Representatives of nearly 60 countries addressed the U.N. Security Council Tuesday on the subject of children in armed conflict. They urged the world body to sanction parties that recruit children as soldiers or use sexual violence against them. From United Nations headquarters in New York, VOA's Margaret Besheer has more.
Belgium's Minister for Development Cooperation, Charles Michel, put the issue in terms everyone could understand. He is heard here through a translator speaking about child soldiers.
"How many of us here around this table have children? Who here in this room doesn't want for their son or daughter the best? Three hundred thousand children have been torn away from their families - that represents half the Belgium children between the ages of 10 and 15," he said. "Let's think of the cruel dilemma facing these children: kill or be killed. Kidnapped, drugged, abused, commit the worst atrocities - sometimes against their own family. As a father, as a mother, we cannot resign ourselves to accept this scourge."
The United Nations has had some success in improving the situation of children in conflict zones. A report from Secretary-General Ban Ki-moon earlier this year cites progress in the Central African Republic, Burma, Sudan, Sri Lanka, Uganda and Chad, but says many challenges remain.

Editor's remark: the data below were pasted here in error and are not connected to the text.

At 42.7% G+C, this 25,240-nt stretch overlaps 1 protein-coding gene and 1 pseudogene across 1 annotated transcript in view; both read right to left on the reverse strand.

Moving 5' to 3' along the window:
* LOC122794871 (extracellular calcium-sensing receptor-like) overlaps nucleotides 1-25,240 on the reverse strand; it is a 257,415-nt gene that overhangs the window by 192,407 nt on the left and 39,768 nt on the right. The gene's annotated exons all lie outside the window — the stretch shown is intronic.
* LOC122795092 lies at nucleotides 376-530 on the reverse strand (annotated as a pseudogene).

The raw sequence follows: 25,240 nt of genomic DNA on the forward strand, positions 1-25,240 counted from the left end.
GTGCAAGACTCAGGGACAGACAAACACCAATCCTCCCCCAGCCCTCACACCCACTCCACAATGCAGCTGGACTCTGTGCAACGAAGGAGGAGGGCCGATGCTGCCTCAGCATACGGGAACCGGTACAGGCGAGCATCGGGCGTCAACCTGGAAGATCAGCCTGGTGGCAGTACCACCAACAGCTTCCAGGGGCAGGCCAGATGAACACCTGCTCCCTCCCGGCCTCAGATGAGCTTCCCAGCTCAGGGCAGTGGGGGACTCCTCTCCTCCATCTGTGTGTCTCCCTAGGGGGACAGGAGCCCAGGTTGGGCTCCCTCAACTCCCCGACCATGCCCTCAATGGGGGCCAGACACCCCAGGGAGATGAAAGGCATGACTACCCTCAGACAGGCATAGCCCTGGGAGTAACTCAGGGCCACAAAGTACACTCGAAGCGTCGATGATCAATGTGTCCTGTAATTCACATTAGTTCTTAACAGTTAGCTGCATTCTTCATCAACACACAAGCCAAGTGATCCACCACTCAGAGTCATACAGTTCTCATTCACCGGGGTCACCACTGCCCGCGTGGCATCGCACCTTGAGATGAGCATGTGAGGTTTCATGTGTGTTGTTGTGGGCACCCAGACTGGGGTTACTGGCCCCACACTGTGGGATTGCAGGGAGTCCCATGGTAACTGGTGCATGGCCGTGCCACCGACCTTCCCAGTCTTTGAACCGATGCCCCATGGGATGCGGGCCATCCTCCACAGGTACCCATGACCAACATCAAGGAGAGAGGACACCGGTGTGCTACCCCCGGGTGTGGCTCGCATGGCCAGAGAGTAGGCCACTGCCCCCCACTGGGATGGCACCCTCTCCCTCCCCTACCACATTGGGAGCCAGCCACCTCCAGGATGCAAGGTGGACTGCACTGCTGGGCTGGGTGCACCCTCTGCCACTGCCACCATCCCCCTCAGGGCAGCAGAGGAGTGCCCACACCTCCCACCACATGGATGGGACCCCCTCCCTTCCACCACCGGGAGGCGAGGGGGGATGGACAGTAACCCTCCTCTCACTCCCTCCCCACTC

Italy's Under-Secretary of State for Foreign Affairs, Vittorio Craxi, urged the world to take action. He is heard here through a translator.
"The figures we have before us are chilling and require immediate action on the part of the international community," he said. "For the last 10 years, armed conflicts have caused the deaths of more than 2 million children and have maimed some 6 million of them. Similarly, there are millions of refugee children, others taken hostage or illegally trafficked."
Many envoys urged the Security Council to take concrete measures against individuals and groups responsible, including imposing travel restrictions, arms embargoes, financial restrictions and other means available to the council.
The U.N. report records violations against children including killing or maiming of them; recruiting or using them as child soldiers; attacking schools or hospitals; rape and other grave sexual violence; as well as the abduction of children or the denial of humanitarian access to them.
A total of 58 entities - including the Taliban in Afghanistan, remnants of the former Union of Islamic Courts in Somalia and parties in southern Sudan and Darfur, were singled out in the report for abuses committed against children in conflict zones.